More clients are using performance-based incentives to compensate agencies, but most of them are still letting their agency partners off the hook.
According to the ANA's Agency Compensation Survey, 61% of clients use some kind of performance incentive with their agency partners, up from 46% in 2010, when the study was last conducted.
Even more significantly, 36% of clients use a risk-reward incentive structure, in which the agency is paid more if it meets its goals, but risks losing compensation if the goals are not met. This is up from 21% of clients that used a risk-reward structure in 2010.
But why are the majority of marketers (64%) still not holding their agency partners accountable? Not using a risk-reward structure essentially gives agencies a free pass, and in the process clients are leaving money on the table and not managing their agencies to the fullest.
Here are four reasons why clients are willing to give away the store:
1. Scared of the Relationship
Many clients don't want to confront their agencies and fear that they will upset or even damage the relationship. Many clients worry that their agency is " too hot" or specialized in a specific area and will not accept a risk-reward form of compensation. In reality, the best agencies strongly believe in performance and generating results for clients, as long as those results are articulated, well-defined and fair. By not having the discussion or inviting their agencies into the debate, clients are simply kicking the can down the road. Eventually, without clear risks and rewards identified and outlined, the relationship is in fact at greater risk, not less.
2. Don't Have the Metrics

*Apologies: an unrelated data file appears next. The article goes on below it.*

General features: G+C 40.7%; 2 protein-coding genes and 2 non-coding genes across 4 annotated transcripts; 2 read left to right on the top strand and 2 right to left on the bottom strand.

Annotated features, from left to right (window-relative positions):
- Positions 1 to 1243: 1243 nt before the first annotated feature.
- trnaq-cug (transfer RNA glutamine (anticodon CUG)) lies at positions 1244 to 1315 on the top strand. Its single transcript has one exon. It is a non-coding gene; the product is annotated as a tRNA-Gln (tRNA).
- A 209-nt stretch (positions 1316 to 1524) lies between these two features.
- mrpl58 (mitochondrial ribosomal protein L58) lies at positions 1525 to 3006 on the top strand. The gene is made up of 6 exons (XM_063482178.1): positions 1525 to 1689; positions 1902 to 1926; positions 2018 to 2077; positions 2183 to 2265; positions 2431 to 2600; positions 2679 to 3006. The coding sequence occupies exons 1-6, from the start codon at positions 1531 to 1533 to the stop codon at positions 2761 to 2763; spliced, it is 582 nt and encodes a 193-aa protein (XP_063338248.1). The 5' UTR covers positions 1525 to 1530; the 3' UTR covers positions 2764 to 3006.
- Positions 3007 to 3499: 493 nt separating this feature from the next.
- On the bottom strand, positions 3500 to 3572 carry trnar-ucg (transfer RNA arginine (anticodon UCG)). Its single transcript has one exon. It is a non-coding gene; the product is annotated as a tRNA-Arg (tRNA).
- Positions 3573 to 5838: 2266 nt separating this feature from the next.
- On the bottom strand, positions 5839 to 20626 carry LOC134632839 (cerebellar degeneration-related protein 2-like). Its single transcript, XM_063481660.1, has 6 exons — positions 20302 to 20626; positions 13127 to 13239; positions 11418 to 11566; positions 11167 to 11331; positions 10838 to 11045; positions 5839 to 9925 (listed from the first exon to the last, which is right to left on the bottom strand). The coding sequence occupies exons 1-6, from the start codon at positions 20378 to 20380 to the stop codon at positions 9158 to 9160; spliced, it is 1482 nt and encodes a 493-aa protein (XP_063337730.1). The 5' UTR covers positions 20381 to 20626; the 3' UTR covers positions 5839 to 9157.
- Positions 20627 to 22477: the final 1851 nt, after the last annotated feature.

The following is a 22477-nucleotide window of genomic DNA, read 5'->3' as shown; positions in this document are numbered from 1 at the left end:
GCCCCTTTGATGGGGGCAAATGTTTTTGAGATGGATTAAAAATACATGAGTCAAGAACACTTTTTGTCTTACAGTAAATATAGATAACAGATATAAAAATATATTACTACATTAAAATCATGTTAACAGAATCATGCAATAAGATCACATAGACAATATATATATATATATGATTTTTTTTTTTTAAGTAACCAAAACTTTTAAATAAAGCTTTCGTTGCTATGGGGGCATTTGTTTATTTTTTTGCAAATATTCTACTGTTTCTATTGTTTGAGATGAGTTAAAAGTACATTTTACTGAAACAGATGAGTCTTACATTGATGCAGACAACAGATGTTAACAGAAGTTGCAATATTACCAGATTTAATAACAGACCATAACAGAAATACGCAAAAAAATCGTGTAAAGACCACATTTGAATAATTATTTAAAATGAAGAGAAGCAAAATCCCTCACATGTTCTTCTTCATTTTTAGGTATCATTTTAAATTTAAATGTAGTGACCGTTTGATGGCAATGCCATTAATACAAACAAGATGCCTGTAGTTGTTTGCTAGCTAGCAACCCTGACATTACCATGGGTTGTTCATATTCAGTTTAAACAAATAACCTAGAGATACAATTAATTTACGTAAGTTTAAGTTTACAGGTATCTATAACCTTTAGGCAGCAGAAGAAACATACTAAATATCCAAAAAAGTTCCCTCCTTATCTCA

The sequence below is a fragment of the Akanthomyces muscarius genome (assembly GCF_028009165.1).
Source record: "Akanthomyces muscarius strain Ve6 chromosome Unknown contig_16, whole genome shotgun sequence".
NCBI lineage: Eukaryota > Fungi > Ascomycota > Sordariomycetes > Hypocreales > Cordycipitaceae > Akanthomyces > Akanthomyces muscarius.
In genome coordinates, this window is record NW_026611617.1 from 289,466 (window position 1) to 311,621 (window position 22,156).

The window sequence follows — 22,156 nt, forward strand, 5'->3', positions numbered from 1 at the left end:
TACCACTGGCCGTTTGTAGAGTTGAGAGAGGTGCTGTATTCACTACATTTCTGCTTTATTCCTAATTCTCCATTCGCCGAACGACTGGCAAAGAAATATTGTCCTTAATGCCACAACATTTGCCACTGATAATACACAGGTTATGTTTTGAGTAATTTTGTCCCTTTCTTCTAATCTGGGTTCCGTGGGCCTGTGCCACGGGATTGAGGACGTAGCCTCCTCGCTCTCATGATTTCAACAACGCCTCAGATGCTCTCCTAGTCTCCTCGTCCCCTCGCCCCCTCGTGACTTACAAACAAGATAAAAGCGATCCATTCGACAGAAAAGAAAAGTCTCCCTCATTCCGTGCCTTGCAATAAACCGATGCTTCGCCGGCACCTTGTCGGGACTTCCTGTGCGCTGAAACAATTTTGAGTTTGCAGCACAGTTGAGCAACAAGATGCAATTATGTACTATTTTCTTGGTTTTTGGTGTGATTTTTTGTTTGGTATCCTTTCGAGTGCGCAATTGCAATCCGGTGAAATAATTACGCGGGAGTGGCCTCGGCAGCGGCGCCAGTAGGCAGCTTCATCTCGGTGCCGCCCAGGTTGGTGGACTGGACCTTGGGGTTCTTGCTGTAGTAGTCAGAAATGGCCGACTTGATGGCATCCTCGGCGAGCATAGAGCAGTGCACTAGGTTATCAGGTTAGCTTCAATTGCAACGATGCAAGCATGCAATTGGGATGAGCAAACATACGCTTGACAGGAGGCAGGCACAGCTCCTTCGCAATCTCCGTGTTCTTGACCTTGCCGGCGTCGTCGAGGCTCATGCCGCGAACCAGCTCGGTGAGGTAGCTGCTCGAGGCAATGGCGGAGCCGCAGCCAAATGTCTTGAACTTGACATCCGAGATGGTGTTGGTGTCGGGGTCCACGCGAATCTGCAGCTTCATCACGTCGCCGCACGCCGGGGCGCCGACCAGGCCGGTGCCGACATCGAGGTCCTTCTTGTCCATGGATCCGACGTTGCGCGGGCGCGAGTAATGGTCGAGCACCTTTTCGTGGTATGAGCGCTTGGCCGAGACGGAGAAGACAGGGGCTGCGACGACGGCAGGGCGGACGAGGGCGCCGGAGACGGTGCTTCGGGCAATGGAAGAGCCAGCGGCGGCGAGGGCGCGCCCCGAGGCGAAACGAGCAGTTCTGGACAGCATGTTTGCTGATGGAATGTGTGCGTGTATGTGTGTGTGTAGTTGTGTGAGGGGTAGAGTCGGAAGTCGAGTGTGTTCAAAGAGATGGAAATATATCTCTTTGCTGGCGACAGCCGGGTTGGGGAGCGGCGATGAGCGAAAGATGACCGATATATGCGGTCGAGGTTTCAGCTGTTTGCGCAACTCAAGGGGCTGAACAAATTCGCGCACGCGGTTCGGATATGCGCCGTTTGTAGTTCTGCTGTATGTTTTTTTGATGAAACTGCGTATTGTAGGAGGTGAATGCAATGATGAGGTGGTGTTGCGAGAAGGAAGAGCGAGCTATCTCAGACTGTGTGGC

Clients tell us all the time, "We can't judge and pay our agencies based on the numbers -- we don't have them." In today's data and digital world, that is a little hard to believe. The real problem seems to be relating the metrics back to the actual work the agency does for the client. Agencies should be judged using the same metrics the client is using to evaluate marketing performance. Marketing is a team sport, and the agency is an important part of that team. Therefore, the total team needs to outline at the beginning of the year its roles, how the team will judge success (or failure), and what that means financially to the client and agency.
$43.6B U.S. agency revenue
3. Don't Want to Give the Agency Too Big a Voice
A client of ours once said, "If I ask my agency to risk their profits on our business results, I will need to give them a bigger voice." Yes, you will. But why wouldn't you want to? Being a client means you always have ultimate approval. But if you treat your agency in this fashion, you don't really have a partner -- you have a vendor. Clients that do not want their agencies pushing them, challenging them or bringing forth unsolicited ideas want to manage by command and control. By behaving in this manner, clients are wasting their money and might as well do the agency's work themselves. We have never found an agency unwilling to be paid based upon results. Why? Because savvy agencies believe they have much to offer as long as they have a real voice in the brand's future. Isn't that what clients should want -- real partners that bleed or succeed with them?
4. Not a Top Priority
Establishing metrics, determining agency contributions and paying your agency based on a performance plan is without question more complicated than a standard flat fee. But it does not have to be complicated, and furthermore, that thinking is out-of-date in a world where marketing accountability is the new norm. Marketing people are clearly under pressure to perform in order to stay in their jobs, and agencies should be right alongside them in terms of accountability. By forming this bond up front, marketers should want to make performance-based compensation one of the top 10 items they tackle in their first six months on the job, or risk their own survival in the process by ignoring or procrastinating the decision.
Those agencies receiving anywhere from a 15% to 25% profit margin just for showing up are not being well-managed or led by the client. Agency work without accountability or clearly defined risks and rewards is not a sustainable business model for either party.
Today's world is much too competitive for anyone to be given a free pass.